Action

Allow periodic fishing only

How is the evidence assessed?
  • Effectiveness
    not assessed
  • Certainty
    not assessed
  • Harms
    not assessed

Source countries

Key messages

  • One study examined the effects of allowing fishing only periodically in an area on marine fish populations. The study was in the Coral Sea (Vanuatu).

COMMUNITY RESPONSE (0 STUDIES)

POPULATION RESPONSE (1 STUDY)

  • Abundance (1 study): One replicated, paired, site comparison study in the Coral Sea found that protected areas fished only for short periods over an 18 month to six-year period, had greater biomass than openly fished areas and similar fish biomass as areas permanently closed to fishing for six years.

BEHAVIOUR (0 STUDIES)

OTHER (1 STUDY)

  • Catch abundance (1 study): One replicated, paired, site comparison study in the Coral Sea found that protected areas only fished for short periods over an 18 month to six year period, had higher fish catch rates than openly fished areas.

About key messages

Key messages provide a descriptive index to studies we have found that test this intervention.

Studies are not directly comparable or of equal value. When making decisions based on this evidence, you should consider factors such as study size, study design, reported metrics and relevance of the study to your situation, rather than simply counting the number of studies that support a particular interpretation.

Supporting evidence from individual studies

  1. A replicated, paired, site comparison study in 2012 of six coral reef sites in a marine protected area in the Coral Sea, Vanuatu (Januchowski-Hartley et al. 2014) found that closed areas fished only periodically for a short number of days had greater biomass and fish catch rates compared to areas open to fishing and similar fish biomass to permanent no-take reserves closed to fishing for at least six years. The total fish biomass was similar between periodically fished areas (559–567 kg/ha) and no-take reserves (646–835 kg/ha) and both were greater than fished areas (331–378 kg/ha). The biomass and abundance (data not reported) of only one of three individual fish groups (two fishery target and one non-target) differed between areas and was higher in no-take reserves than the other two areas (see original paper for individual data). In addition, commercial catch rates were higher in periodically harvested closures (4 kg/fisher/hr) than regularly fished areas (2 kg/fisher/hr). Data was collected in November–December 2012 in two regions of the Nguna-Pele Marine Protected Area Network. Fish were surveyed by diver underwater census at two locations, each with three adjacent management zones (8 to 16 ha): a periodically fished area open for 1–3 days every 6 months (implemented since 18 months to 6 years); a no-take reserve (no fishing since 2005); and an area open permanently to fishing. At each of the six sites, divers recorded fish species and length along eight, 50 × 5 m transects, before and after harvesting in the periodically fished areas. Catch data was collected from surveys of fishers.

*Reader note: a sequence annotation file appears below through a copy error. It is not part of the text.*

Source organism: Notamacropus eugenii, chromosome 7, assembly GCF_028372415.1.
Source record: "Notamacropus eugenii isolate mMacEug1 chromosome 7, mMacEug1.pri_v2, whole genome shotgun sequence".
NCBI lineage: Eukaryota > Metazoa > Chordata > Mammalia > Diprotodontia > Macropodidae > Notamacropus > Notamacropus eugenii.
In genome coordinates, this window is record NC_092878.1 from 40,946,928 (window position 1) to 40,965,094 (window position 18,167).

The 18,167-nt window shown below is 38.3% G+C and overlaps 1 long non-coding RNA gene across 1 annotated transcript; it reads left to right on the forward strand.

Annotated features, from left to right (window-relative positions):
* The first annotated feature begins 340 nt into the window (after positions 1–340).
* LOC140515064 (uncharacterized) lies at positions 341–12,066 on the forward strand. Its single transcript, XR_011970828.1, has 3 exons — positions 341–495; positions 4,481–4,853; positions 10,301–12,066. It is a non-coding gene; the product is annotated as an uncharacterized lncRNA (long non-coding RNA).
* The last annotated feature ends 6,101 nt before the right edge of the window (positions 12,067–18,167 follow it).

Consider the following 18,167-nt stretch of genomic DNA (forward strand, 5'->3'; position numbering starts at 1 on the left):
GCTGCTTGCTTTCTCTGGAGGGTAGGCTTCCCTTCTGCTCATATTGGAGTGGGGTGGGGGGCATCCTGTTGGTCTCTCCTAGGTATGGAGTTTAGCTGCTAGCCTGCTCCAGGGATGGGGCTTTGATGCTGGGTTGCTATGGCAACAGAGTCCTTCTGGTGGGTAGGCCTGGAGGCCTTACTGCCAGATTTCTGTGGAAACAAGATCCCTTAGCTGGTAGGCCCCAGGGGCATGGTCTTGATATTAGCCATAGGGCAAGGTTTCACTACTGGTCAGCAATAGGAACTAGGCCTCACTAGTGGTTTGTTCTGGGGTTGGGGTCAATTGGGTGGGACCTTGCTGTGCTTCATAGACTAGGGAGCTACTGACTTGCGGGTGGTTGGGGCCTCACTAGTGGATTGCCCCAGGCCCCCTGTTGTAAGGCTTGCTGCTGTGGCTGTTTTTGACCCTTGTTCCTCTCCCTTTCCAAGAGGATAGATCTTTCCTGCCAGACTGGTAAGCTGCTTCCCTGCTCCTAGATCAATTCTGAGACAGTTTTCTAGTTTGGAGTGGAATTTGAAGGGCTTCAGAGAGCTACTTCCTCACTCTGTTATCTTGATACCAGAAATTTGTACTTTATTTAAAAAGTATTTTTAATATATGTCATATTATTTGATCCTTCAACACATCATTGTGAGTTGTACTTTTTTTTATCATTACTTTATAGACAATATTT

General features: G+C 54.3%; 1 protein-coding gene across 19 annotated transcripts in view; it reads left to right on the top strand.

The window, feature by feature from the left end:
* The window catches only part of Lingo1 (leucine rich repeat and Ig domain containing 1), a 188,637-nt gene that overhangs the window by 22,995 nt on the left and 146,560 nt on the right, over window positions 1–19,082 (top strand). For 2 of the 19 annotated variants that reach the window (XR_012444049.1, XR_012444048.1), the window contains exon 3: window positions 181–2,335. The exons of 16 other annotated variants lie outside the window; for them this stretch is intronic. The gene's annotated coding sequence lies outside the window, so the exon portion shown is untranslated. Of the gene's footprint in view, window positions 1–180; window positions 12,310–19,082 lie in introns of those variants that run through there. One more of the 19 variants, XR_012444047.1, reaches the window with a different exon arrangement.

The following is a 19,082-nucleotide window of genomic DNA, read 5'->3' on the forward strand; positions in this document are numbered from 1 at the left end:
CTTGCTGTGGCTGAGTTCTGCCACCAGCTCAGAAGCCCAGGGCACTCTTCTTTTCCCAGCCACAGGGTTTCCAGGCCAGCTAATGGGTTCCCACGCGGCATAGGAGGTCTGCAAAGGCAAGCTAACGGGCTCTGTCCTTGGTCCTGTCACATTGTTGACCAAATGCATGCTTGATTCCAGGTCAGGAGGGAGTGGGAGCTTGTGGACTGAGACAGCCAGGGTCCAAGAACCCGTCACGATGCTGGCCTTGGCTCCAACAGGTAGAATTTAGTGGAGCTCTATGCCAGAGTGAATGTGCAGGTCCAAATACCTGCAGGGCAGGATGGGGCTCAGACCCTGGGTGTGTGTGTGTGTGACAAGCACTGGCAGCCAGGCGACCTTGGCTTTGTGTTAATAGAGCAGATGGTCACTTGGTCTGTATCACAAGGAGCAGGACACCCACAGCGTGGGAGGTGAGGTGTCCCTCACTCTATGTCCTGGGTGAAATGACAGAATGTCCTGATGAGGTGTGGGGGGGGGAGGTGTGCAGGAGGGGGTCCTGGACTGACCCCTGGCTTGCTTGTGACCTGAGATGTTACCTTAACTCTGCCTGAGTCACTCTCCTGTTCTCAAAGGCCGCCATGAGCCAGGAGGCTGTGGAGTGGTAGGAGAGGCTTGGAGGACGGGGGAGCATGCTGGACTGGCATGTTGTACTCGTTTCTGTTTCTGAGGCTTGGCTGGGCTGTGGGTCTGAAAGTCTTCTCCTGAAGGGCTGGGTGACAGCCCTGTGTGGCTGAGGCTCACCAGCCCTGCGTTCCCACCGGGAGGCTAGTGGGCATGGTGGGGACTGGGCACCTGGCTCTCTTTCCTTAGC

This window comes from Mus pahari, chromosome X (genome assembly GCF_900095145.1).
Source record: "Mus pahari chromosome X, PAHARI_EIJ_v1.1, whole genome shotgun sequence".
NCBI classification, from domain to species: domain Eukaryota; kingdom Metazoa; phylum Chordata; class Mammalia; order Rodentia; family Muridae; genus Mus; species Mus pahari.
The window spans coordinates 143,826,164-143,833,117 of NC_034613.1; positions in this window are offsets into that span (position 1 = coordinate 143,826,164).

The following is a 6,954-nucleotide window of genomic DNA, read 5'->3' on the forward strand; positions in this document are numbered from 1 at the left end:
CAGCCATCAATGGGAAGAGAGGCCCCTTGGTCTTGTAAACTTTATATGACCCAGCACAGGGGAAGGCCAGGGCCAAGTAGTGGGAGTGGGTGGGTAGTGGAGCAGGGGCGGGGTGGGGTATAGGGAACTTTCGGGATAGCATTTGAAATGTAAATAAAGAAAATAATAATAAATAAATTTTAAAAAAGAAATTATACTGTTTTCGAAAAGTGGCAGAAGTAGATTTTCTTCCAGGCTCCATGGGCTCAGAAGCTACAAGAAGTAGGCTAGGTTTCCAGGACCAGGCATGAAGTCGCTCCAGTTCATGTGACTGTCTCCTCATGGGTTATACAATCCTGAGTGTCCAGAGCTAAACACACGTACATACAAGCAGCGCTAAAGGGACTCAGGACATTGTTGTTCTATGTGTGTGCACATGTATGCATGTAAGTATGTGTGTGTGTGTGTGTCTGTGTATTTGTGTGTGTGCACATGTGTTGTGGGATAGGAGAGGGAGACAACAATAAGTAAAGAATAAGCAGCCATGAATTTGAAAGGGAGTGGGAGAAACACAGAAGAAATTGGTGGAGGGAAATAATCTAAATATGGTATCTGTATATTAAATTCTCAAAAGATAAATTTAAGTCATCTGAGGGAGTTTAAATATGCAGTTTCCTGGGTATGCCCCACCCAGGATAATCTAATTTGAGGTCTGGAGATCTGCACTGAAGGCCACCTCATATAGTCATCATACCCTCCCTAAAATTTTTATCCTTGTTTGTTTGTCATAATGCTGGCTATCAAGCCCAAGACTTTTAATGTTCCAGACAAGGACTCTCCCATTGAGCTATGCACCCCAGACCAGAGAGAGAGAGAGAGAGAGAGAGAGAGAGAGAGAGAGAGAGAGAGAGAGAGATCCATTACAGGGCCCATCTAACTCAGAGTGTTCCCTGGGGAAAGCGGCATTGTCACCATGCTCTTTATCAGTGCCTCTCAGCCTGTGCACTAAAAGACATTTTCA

Study and other actions tested
Please cite as:

Taylor, N., Clarke, L.J., Alliji, K., Barrett, C., McIntyre, R., Smith, R.K., and Sutherland, W.J. (2021) Marine Fish Conservation: Global Evidence for the Effects of Selected Interventions. Synopses of Conservation Evidence Series. University of Cambridge, Cambridge, UK.

Where has this evidence come from?

List of journals searched by synopsis

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Marine Fish Conservation

This Action forms part of the Action Synopsis:

Marine Fish Conservation

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